Fat Books & Thin Women


Story Sundays: Nabokov’s “Natasha”

Story Sundays is a weekly feature at Fat Books & Thin Women. Each Sunday I’ll write about a short story available online. If you read the story, please add your thoughts in the comments!


Nabokov’s story “Natasha,” written around 1924, was translated by his son Dmitri and published in a 1998 issue of the New Yorker.

One of the things I love about Nabokov’s writing is how he deals with the same themes in many of his works – not always, and not always in the same way, but there are questions of reality and memory and perception of the present and the future and the past that recur in his writing.

Natasha is about three people living in a boarding house: Khrenov and his daughter Natasha, and their across-the-hall neighbor Baron Wolfe. Khrenov has been sick for years, and though at story’s start Natasha believes his health his improving, he himself feels that he is about to die: “I don’t know what you’ve been hearing, but I do know perfectly well that I’ll die tomorrow.”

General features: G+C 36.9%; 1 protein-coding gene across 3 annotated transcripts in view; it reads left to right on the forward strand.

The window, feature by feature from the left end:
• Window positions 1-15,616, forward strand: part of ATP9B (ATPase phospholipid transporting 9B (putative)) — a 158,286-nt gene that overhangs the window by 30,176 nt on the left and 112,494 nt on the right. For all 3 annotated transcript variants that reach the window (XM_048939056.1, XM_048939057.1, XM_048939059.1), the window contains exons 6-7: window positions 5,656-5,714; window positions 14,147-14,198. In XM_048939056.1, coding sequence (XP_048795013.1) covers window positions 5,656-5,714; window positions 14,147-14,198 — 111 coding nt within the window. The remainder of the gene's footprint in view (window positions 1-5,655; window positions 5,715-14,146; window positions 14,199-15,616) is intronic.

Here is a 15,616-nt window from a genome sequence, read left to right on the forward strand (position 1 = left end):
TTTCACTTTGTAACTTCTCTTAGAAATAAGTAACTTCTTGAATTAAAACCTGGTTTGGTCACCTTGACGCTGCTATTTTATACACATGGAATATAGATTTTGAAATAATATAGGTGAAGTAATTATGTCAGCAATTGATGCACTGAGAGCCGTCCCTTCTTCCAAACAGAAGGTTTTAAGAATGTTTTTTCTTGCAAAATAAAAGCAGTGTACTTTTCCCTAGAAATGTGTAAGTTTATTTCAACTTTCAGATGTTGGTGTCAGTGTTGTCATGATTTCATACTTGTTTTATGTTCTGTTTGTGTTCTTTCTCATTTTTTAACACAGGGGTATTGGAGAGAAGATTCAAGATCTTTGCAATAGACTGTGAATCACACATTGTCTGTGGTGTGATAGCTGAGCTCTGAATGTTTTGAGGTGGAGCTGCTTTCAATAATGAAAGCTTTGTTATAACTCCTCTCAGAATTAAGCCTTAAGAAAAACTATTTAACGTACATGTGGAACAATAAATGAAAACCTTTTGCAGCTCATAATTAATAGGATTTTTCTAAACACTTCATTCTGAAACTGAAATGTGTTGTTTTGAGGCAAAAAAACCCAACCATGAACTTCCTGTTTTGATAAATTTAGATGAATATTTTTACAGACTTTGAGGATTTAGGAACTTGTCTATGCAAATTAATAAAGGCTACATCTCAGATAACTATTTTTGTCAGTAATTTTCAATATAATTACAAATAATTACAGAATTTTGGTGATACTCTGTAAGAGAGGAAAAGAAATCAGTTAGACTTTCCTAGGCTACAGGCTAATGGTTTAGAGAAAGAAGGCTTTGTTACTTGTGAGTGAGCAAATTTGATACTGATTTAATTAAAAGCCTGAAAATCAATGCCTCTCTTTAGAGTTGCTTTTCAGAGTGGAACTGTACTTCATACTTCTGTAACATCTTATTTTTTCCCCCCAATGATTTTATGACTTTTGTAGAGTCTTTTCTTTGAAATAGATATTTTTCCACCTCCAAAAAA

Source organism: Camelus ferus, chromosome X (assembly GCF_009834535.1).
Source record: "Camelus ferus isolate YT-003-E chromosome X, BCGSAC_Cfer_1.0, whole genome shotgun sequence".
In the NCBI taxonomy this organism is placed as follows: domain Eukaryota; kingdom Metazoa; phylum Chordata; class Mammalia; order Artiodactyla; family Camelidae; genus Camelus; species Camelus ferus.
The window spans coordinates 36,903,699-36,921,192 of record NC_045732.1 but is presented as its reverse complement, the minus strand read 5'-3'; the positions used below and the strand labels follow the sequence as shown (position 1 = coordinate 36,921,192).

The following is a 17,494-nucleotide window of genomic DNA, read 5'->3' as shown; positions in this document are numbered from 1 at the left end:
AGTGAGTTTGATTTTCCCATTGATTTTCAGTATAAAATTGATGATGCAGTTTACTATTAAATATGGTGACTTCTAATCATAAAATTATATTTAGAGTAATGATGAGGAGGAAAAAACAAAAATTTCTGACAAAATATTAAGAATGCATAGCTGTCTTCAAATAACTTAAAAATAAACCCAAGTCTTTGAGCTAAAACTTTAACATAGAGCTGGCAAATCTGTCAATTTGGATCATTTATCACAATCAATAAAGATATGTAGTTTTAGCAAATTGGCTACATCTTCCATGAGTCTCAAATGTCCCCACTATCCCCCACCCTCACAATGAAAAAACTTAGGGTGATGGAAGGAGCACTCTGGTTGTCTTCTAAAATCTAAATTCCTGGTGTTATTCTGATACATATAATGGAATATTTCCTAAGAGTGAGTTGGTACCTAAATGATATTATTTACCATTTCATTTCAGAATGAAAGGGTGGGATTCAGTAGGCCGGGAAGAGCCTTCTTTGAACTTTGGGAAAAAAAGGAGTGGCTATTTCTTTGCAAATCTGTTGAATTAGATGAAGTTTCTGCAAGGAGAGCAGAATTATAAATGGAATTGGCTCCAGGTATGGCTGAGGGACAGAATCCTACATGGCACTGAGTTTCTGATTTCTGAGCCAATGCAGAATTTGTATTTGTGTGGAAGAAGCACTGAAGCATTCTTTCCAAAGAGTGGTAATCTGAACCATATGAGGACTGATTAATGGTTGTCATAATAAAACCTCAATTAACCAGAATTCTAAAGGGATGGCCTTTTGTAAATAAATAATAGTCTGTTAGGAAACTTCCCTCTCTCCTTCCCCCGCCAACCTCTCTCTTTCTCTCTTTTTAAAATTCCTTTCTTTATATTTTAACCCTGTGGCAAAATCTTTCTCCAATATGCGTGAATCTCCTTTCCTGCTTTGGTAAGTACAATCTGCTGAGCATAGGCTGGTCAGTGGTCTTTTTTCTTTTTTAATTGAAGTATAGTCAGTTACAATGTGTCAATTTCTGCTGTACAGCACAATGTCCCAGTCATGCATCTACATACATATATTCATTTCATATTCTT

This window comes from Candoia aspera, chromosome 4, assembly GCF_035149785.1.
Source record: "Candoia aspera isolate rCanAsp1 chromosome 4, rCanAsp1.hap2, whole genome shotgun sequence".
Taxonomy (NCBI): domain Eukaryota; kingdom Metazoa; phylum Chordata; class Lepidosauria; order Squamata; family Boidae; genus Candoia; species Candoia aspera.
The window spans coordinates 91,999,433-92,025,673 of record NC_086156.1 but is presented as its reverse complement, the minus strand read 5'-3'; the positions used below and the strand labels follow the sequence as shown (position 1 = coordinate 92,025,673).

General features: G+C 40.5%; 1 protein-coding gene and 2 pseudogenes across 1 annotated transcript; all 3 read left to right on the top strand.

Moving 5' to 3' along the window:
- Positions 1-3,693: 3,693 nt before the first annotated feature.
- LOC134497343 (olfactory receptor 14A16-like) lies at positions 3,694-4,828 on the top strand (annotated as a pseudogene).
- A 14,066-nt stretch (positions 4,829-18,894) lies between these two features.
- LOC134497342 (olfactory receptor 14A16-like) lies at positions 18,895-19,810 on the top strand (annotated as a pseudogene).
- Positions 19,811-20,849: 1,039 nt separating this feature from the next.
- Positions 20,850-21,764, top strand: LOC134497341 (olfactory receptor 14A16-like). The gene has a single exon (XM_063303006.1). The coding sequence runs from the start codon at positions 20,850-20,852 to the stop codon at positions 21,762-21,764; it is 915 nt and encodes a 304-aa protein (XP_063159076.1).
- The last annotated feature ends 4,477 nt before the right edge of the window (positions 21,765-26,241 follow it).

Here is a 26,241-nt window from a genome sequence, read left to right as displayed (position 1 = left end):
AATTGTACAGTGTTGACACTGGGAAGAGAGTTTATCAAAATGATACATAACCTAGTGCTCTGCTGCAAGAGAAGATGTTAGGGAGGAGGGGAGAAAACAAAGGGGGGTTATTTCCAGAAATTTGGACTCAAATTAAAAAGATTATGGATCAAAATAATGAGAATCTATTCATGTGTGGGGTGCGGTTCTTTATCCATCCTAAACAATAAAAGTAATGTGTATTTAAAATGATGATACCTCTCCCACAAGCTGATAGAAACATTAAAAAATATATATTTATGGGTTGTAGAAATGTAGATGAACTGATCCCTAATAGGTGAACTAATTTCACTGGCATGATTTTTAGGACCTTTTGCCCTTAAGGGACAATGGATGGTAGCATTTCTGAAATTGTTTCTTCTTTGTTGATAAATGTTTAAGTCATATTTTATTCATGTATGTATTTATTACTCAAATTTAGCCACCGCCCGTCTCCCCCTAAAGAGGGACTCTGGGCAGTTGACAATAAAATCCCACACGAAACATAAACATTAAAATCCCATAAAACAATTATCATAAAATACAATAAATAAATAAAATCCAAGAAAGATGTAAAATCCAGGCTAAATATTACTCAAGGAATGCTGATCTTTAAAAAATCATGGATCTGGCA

Although he’s bedridden, Khrenov has a clear sense of reality, expressed via his awareness of where people are and what they’re doing. He announces, seconds before she unlocks the door, that his daughter has arrived home; or at another time, that Wolfe has gone out.

The realities that Natasha and Wolfe have, and the stories they tell, are different, drawing into question what reality is, exactly: what “really” happens, or what we know or feel to have happened?

The story ends where you expect it to. It’s how Nabokov gets there that makes it so interesting.

Read “Natasha”

Read a McSweeney’s piece about reviews of a Nabokov story, submitted under the name “Jonathan Shade”

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